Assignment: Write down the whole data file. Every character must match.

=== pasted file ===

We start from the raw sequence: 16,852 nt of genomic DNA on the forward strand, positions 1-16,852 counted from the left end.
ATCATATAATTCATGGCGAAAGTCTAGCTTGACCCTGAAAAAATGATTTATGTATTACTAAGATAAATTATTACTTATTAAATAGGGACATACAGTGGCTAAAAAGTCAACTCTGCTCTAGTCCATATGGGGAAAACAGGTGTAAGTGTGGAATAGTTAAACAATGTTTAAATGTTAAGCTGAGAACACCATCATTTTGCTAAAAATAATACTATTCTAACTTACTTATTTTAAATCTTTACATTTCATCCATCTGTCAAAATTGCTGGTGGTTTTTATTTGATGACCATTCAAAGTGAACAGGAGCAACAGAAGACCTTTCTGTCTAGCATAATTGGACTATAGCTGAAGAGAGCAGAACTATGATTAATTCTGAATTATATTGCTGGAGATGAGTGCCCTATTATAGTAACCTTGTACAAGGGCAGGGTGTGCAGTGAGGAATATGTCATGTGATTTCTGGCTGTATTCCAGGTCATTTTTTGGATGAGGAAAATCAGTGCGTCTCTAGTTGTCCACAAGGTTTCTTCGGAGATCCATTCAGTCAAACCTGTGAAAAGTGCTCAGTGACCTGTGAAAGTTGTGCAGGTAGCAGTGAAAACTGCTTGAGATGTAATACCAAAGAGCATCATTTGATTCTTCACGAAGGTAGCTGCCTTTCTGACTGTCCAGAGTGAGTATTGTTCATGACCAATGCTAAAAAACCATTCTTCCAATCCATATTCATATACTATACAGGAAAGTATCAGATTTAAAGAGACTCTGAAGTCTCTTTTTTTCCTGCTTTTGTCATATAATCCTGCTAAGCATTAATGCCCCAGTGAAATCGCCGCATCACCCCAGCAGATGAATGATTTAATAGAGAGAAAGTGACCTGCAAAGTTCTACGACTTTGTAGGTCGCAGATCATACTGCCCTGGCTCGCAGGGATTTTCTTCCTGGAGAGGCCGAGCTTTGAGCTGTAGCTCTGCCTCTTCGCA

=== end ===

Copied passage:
We start from the raw sequence: 16,852 nt of genomic DNA on the forward strand, positions 1-16,852 counted from the left end.
ATCATATAATTCATGGCGAAAGTCTAGCTTGACCCTGAAAAAATGATTTATGTATTACTAAGATAAATTATTACTTATTAAATAGGGACATACAGTGGCTAAAAAGTCAACTCTGCTCTAGTCCATATGGGGAAAACAGGTGTAAGTGTGGAATAGTTAAACAATGTTTAAATGTTAAGCTGAGAACACCATCATTTTGCTAAAAATAATACTATTCTAACTTACTTATTTTAAATCTTTACATTTCATCCATCTGTCAAAATTGCTGGTGGTTTTTATTTGATGACCATTCAAAGTGAACAGGAGCAACAGAAGACCTTTCTGTCTAGCATAATTGGACTATAGCTGAAGAGAGCAGAACTATGATTAATTCTGAATTATATTGCTGGAGATGAGTGCCCTATTATAGTAACCTTGTACAAGGGCAGGGTGTGCAGTGAGGAATATGTCATGTGATTTCTGGCTGTATTCCAGGTCATTTTTTGGATGAGGAAAATCAGTGCGTCTCTAGTTGTCCACAAGGTTTCTTCGGAGATCCATTCAGTCAAACCTGTGAAAAGTGCTCAGTGACCTGTGAAAGTTGTGCAGGTAGCAGTGAAAACTGCTTGAGATGTAATACCAAAGAGCATCATTTGATTCTTCACGAAGGTAGCTGCCTTTCTGACTGTCCAGAGTGAGTATTGTTCATGACCAATGCTAAAAAACCATTCTTCCAATCCATATTCATATACTATACAGGAAAGTATCAGATTTAAAGAGACTCTGAAGTCTCTTTTTTTCCTGCTTTTGTCATATAATCCTGCTAAGCATTAATGCCCCAGTGAAATCGCCGCATCACCCCAGCAGATGAATGATTTAATAGAGAGAAAGTGACCTGCAAAGTTCTACGACTTTGTAGGTCGCAGATCATACTGCCCTGGCTCGCAGGGATTTTCTTCCTGGAGAGGCCGAGCTTTGAGCTGTAGCTCTGCCTCTTCGCA